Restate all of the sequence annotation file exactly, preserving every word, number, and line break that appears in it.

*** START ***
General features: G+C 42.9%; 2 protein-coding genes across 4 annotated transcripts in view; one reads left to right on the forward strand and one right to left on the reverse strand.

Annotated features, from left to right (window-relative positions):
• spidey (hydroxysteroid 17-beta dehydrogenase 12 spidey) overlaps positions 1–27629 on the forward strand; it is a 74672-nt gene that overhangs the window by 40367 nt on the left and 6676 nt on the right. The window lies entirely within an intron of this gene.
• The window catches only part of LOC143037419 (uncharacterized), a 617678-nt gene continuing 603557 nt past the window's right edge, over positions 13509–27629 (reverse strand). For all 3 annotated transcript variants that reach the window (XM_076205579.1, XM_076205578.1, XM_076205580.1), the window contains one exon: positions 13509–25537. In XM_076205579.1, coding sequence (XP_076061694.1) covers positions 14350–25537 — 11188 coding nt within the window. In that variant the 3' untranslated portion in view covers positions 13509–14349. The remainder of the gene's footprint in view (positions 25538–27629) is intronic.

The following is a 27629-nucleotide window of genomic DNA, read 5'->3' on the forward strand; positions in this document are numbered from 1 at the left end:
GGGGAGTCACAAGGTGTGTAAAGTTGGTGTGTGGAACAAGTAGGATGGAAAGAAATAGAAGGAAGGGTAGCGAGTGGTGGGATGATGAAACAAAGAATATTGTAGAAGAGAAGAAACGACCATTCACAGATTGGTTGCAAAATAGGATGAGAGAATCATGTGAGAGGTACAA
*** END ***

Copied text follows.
General features: G+C 42.9%; 2 protein-coding genes across 4 annotated transcripts in view; one reads left to right on the forward strand and one right to left on the reverse strand.

Annotated features, from left to right (window-relative positions):
• spidey (hydroxysteroid 17-beta dehydrogenase 12 spidey) overlaps positions 1–27629 on the forward strand; it is a 74672-nt gene that overhangs the window by 40367 nt on the left and 6676 nt on the right. The window lies entirely within an intron of this gene.
• The window catches only part of LOC143037419 (uncharacterized), a 617678-nt gene continuing 603557 nt past the window's right edge, over positions 13509–27629 (reverse strand). For all 3 annotated transcript variants that reach the window (XM_076205579.1, XM_076205578.1, XM_076205580.1), the window contains one exon: positions 13509–25537. In XM_076205579.1, coding sequence (XP_076061694.1) covers positions 14350–25537 — 11188 coding nt within the window. In that variant the 3' untranslated portion in view covers positions 13509–14349. The remainder of the gene's footprint in view (positions 25538–27629) is intronic.

The following is a 27629-nucleotide window of genomic DNA, read 5'->3' on the forward strand; positions in this document are numbered from 1 at the left end:
GGGGAGTCACAAGGTGTGTAAAGTTGGTGTGTGGAACAAGTAGGATGGAAAGAAATAGAAGGAAGGGTAGCGAGTGGTGGGATGATGAAACAAAGAATATTGTAGAAGAGAAGAAACGACCATTCACAGATTGGTTGCAAAATAGGATGAGAGAATCATGTGAGAGGTACAA